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Bringing Real-life Physics into Graphics: Pattabhiraman Changes the Game

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02-Pattabhiraman-LinkedIn-1200x627-1.jpgAlways a Problem-Solver

If there is something that needs to be solved, it should be solved. That’s the motto Pattabhiraman Kalyanaraman has followed from a young age. Problem-solving is ingrained in his nature, and what he attributes to finally taking up engineering, his love for physics, and leading him to work for Intel.

“While solving problems, I like things to be structured and modular, just like putting together Legos. I think one solution can be used for multiple problems,” he said.

Pattabhiraman has been with Intel for almost two decades. While he joined the company in 2002, it was in late 2009 that his journey with the graphics team began. And, there was no looking back.

"Starting with Ivy Bridge, I’ve been part of every single graphics product,” Pattabhiraman, who is now the lead micro-architect of the Bangalore team, proudly says.
Physics Learnings for Advancing Graphics Technology

Years ago, while pursuing a master’s in physics, Pattabhiraman was certain about a future in research, tinkering with problems in a physics lab. That didn’t happen, but he did find a path to physics—through gaming graphics.

“Several aspects of physics come into gaming. The simplest actions involve a lot of physics laws, be it the trajectory of a flying rock or a bouncing ball. All of it needs to look real, natural. For instance, when someone steps on grass, the blade must move in a certain direction. Implementing the laws of physics helps bring realism into games,” he said.

Today, gaming has evolved, and is seen as a serious sport. For a frictionless experience, the physics compute and the 3D processing must be packed into a small amount of time. The higher the frame rate, smoother the gameplay. Pattabhiraman and his team are working to ensure a seamless gameplay experience, reduce power/battery usage for prolonged media playback, and improve general purpose computing. In addition, they are also dabbling with next-gen technologies like artificial intelligence (AI).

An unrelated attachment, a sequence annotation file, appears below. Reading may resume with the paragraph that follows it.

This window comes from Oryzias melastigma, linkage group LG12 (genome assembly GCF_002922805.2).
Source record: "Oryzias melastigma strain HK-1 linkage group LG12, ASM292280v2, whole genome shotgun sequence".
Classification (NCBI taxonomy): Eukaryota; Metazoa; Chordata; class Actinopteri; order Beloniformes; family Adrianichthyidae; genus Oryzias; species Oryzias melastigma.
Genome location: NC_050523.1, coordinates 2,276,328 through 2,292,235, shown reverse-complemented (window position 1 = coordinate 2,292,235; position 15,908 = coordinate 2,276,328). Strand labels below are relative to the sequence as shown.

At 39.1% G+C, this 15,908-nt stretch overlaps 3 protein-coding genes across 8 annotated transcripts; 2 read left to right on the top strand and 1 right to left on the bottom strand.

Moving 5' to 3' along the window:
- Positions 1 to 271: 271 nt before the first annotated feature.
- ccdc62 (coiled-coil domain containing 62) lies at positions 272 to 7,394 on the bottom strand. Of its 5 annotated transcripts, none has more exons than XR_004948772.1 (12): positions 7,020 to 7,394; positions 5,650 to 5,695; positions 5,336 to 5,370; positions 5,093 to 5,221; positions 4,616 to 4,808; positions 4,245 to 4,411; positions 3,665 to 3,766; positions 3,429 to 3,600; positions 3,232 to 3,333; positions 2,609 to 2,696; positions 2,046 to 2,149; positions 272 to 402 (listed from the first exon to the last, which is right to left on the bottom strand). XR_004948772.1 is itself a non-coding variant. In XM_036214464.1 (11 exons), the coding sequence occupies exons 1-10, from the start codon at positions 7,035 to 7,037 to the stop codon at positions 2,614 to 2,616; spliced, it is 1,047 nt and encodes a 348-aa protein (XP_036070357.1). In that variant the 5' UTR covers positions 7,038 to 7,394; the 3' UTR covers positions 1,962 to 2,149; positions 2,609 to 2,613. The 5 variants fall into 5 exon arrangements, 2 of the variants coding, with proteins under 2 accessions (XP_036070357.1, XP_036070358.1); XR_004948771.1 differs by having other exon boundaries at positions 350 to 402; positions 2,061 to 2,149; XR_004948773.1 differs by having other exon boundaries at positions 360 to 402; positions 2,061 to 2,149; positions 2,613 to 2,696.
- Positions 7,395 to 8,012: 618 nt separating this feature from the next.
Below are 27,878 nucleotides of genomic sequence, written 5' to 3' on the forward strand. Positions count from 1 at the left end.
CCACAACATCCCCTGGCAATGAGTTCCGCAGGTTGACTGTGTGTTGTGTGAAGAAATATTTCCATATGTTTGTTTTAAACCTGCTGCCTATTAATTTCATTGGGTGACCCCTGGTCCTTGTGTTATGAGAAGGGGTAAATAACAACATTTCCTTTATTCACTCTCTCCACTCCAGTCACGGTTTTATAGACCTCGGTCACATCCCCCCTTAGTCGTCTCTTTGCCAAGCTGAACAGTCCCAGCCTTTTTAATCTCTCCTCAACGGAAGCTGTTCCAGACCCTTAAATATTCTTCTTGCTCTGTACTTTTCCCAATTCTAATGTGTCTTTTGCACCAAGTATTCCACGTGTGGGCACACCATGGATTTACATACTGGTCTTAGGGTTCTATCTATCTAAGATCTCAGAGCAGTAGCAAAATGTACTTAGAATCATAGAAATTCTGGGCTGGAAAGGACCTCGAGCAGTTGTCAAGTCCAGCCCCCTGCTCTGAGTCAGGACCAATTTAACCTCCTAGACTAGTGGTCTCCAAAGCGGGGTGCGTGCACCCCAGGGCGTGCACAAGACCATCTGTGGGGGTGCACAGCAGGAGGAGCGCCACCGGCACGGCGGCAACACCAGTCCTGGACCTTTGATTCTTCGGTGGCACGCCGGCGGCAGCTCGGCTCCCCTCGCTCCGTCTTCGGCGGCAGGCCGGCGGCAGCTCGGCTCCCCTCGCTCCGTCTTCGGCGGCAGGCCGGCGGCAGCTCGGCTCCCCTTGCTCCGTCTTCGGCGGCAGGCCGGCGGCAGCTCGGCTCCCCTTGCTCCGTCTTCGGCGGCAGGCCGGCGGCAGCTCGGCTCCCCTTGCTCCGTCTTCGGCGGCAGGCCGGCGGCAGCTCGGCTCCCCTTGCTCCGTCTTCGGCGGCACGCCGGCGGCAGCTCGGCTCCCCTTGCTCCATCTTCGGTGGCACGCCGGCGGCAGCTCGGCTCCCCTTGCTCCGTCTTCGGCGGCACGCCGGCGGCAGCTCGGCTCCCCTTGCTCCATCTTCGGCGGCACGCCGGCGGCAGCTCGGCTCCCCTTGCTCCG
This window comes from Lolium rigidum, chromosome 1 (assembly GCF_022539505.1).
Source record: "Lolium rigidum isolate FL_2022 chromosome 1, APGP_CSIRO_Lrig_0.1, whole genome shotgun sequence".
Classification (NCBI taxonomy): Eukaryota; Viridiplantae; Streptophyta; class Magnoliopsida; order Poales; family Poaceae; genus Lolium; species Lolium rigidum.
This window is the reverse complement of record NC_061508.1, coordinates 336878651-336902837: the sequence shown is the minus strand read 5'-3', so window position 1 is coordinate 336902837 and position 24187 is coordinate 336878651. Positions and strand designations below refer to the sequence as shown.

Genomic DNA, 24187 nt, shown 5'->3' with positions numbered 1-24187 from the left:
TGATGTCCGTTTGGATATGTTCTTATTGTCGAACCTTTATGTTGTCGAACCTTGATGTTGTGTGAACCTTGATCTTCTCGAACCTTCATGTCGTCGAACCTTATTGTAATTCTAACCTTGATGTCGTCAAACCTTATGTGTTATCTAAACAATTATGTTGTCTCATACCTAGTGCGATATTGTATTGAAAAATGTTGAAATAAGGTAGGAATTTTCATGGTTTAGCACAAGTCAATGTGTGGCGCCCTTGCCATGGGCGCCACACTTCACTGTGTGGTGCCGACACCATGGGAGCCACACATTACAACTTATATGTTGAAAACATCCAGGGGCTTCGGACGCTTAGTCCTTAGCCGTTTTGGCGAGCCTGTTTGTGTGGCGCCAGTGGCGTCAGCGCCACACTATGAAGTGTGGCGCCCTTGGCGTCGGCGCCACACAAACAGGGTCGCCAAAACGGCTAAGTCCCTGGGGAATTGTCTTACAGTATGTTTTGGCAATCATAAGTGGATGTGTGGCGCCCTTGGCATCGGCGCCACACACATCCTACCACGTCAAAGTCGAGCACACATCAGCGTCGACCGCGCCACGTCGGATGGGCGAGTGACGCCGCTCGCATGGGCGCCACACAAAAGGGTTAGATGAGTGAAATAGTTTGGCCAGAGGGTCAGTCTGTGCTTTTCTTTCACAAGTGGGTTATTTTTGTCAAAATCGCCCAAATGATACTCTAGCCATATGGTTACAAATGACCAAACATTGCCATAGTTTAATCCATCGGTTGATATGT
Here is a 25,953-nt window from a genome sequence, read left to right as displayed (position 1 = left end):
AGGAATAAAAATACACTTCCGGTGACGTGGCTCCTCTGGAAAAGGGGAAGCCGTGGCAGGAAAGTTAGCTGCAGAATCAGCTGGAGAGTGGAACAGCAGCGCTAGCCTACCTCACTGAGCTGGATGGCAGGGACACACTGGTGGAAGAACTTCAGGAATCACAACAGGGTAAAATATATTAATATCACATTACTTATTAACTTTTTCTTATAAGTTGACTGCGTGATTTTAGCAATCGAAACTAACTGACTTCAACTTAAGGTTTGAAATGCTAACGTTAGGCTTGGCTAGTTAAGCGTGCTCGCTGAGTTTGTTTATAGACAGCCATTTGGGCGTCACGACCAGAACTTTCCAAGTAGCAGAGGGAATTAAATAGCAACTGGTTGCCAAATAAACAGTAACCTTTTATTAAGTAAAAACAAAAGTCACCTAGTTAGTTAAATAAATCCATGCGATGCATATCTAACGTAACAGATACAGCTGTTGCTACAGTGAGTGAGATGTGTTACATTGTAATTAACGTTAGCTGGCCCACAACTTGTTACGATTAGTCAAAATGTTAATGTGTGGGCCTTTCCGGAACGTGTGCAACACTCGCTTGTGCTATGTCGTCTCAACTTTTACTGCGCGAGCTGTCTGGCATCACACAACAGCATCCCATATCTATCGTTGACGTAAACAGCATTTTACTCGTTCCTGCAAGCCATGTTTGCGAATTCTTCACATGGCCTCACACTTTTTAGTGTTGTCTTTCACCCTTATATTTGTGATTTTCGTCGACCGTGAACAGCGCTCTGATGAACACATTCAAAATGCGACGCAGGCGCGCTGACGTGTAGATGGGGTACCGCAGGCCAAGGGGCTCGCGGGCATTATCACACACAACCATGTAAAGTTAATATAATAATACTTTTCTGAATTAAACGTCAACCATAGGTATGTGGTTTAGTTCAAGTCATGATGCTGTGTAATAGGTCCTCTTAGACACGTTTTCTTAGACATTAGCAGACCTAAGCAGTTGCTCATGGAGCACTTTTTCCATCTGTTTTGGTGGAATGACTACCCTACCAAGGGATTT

Pattabhiraman believes Gen to Xe was one of the biggest turning points for the graphics team. Xe graphics expands the horizon, covering all products from low power usage to high-performance gaming, Data Centers, and other markets.

He also points out that miniaturization has been a game-changer over the years and a trend we will continue to witness. Small form factors will come packed with more compute, capacity, and intelligence. These smaller devices will be ubiquitous, driven by the promising 5G and IoT trends.
Awards, Family, and the Sharpest Minds

Pattabhiraman has been a part of not one, but two Intel Achievement Award (IAA) winning teams. The most recent recognition was for Tiger Lake in 2018.

“It was a challenge thrown at us to improve the performance and power by 2X in back-to-back generations. We turned this challenge into an opportunity. It is at such times that you put in that extra hard work to find ways to circumvent a problem, and it brings out the best in teams,” he explained.

When not solving problems, Pattabhiraman is either jamming with his daughter or cooking for the family. Working with some of the sharpest minds at Intel, he believes in finding smarter ways for doing things and interconnecting different products based on the demand.

Fascinated by the game-changing technologies Pattabhiraman creates? Check out the opportunities at Intel India.
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